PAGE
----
When the people of Chile voted this month to reject an extension of rule by Gen. Augusto Pinochet, they chose an uncertain path leading back into the Latin American community of democracies.
It has not been an entirely comfortable community for the countries that preceded Chile. The region’s democratic renaissance, now nearly a decade old, is taking place slowly and painfully. Its elusive goals of economic well-being and political liberty are not likely to be fully realized at any time soon.
Early in the 1980s, as military dictatorship yielded to elected civilian government in country after country, democracy’s promise was bright and bold. Now, looking toward the 1990s, Latin Americans are recognizing that ballots alone do not end exploitation, poverty, foreign debt, inflation, inefficiency, corruption and armed rebellion.
So far, however, those enduring problems have not reversed the regional process of democratic consolidation. While Chile prepares to return to democracy, other Latin countries are reaffirming democratic principles by returning to the polls.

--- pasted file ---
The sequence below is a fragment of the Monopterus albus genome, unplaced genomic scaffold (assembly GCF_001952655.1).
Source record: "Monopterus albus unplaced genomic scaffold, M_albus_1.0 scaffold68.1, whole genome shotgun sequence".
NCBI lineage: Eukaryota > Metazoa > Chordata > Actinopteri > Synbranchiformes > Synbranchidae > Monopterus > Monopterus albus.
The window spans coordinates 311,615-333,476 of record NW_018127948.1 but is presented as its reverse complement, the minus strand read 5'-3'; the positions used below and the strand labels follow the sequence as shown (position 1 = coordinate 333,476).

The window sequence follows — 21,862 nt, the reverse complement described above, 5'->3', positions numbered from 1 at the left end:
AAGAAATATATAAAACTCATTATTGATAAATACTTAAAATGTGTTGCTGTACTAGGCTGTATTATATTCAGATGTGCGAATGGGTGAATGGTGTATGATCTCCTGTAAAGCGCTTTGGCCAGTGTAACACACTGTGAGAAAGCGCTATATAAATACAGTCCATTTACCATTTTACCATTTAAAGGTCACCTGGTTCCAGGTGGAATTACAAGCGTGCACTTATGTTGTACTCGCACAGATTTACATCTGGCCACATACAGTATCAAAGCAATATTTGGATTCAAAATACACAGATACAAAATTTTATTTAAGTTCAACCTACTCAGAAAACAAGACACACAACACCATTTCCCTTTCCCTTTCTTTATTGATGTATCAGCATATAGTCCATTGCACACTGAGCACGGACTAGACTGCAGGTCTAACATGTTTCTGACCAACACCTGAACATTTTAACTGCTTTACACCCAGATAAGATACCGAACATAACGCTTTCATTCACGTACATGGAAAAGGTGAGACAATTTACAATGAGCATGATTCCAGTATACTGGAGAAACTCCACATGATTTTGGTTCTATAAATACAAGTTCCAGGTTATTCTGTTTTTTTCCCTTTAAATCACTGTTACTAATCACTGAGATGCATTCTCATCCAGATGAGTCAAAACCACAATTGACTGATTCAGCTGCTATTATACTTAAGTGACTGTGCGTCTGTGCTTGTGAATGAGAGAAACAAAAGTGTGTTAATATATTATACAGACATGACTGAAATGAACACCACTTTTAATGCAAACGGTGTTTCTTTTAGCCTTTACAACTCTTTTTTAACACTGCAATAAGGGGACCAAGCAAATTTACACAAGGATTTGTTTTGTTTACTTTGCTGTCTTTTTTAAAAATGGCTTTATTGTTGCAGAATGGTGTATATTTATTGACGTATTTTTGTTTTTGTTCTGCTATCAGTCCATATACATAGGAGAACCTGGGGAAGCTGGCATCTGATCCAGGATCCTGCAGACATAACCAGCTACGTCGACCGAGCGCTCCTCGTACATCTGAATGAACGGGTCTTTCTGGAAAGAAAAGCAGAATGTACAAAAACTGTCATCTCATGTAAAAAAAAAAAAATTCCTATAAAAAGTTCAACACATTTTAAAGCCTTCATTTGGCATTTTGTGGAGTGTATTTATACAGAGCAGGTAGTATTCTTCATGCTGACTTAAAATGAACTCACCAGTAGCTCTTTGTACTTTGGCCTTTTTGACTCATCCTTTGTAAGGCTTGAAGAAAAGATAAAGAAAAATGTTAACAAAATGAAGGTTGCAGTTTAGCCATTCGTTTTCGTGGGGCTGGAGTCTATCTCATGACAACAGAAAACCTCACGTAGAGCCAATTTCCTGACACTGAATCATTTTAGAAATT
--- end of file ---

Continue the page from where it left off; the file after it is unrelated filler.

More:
Within two years, a series of elections will have renewed the leadership in most of the region’s civilian governments. And in democracy’s periodic way, the flurry of balloting will offer respite from frustration over the failures of outgoing administrations. It will give rise to hopes that new administrations, having learned the lessons of previous errors, may do better. It also will provide an alternative to the military coup as a vehicle for government change.